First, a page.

My point here was that even if the deep learning paradigm is not anywhere close to as efficient as the brain, it has a reasonable chance of getting to AGI anyway since the brain does not use all that much energy. The biggest models from GPT-3 can run on a fraction of what a datacenter can supply, hence the original question, how do we know AGI isn't just a question of scale in the current deep learning paradigm.
And here are the rough justifications for this distribution:
I don't have much else to add beyond what others have posted, though it's in part influenced by an AIRCS event I attended in the past. Though I do remember being laughed at for suggesting GPT-2 represented a very big advance toward AGI.
I've also never really understood the resistance to why current models of AI are incapable of AGI. Sure, we don't have AGI with current models, but how do we know it isn't a question of scale? Our brains are quite efficient, but the total energy consumption is comparable to that of a light bulb. I find it very hard to believe that a server farm in an Amazon, Microsoft, or Google Datacenter would be incapable of running the final AGI algorithm. And for all the talk of the complexity in the brain, each neuron is agonizingly slow (200-300Hz).
That's also to say nothing of the fact that the vast majority of brain matter is devoted to sensory processing. Advances in autonomous vehicles are already proving that isn't an insurmountable challenge.
Current AI models are performing very well at pattern recognition. Isn't that most of what our brains do anyway?
Self attended recurrent transformer networks with some improvements to memory (attention context) access and recall to me look very similar to our own brain. What am I missing?
I've been feeding my parents a steady stream of facts and calmly disputing hypotheses that they couldn't support with evidence ("there are lots of unreported cases", "most cases are asymptomatic", etc.). It's taken time but my father helped influence a decision to shut down schools for the whole Chicago area, citing statistics I've been supplying from the WHO.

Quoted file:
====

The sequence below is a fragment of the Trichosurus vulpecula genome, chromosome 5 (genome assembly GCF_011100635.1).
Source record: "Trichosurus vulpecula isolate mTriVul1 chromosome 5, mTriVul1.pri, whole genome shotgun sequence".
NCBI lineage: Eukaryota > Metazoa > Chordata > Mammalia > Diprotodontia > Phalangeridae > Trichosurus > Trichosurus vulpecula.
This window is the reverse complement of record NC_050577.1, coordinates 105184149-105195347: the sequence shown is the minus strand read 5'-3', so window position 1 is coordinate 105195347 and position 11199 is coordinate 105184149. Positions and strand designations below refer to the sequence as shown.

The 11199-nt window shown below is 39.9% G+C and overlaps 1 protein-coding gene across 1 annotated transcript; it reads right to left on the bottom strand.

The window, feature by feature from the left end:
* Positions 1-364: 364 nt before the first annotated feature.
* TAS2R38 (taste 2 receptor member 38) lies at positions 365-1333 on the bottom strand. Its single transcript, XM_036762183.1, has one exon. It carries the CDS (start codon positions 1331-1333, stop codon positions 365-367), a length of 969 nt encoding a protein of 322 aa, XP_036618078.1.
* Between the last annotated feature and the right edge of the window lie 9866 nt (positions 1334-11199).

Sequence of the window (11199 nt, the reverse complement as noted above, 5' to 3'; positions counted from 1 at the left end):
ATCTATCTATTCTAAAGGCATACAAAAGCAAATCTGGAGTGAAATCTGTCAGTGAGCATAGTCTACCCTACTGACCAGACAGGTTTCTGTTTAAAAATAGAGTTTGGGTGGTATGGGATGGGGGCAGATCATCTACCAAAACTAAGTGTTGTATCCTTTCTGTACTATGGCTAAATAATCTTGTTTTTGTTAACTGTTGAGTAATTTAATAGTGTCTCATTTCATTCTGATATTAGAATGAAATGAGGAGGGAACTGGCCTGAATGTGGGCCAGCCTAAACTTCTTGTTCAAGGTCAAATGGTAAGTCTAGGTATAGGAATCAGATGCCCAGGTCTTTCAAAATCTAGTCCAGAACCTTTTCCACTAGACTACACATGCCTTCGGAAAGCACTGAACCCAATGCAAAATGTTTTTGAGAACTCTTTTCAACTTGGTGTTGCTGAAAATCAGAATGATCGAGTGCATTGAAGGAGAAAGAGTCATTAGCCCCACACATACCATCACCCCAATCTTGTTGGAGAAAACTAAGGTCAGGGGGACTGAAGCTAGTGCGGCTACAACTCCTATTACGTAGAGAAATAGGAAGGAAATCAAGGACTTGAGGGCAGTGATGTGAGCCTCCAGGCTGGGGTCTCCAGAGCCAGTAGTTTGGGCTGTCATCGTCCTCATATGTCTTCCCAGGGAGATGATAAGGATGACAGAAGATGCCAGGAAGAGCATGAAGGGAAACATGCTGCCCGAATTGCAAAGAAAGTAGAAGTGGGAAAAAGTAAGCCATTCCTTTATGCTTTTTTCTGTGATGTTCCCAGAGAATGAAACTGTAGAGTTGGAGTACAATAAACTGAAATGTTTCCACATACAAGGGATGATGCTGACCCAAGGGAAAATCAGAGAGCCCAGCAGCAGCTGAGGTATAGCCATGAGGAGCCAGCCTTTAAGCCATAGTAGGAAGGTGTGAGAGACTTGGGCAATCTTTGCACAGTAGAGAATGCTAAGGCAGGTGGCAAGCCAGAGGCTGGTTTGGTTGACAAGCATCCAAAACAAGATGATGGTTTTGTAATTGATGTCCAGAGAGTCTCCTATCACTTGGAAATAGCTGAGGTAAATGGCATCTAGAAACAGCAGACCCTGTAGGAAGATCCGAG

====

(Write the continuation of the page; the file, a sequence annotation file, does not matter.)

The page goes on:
I think the best thing you can do if they don't take it seriously is to just whittle down their resistance with facts. I tend to only pick a few to talk about in depth at a time. A fact that particularly influenced my mother was that preventing one infection today can prevent thousands over the course of just a few weeks.
It seems to me that trying to create a tulpa is like trying to take a shortcut with mental discipline. It seems strictly better to me to focus my effort on a single unified body of knowledge/model of the world than to try to maintain two highly correlated ones at the risk of losing your sanity. I wouldn't trust that a strong imitation of another mind would somehow be more capable than my own, and it seems like having to simulate communication with another mind is just more wasteful than just integrating what you know into your own.
Thinking about it, it reminds me of when I used to be Christian and would "hear" God's thoughts. It always felt like I was just projecting what I wanted or was afraid to hear about a situation and it never really was helpful (this thing was supposed to be the omniscient omnipotent being). This other being is the closest thing to a tulpa I've experienced and it was always silent on things that really mattered. Since killing the damned thing I've been so much happier and don't regret it at all.
That isn't to say it has to be like that, after all in my experience I really did believe the thing was external to my mind. But I feel like you would be better off spending your mental energies on understanding what you don't or learning about how to approach difficult topics than creating a shadow of a mind and hoping it outperforms you on some task.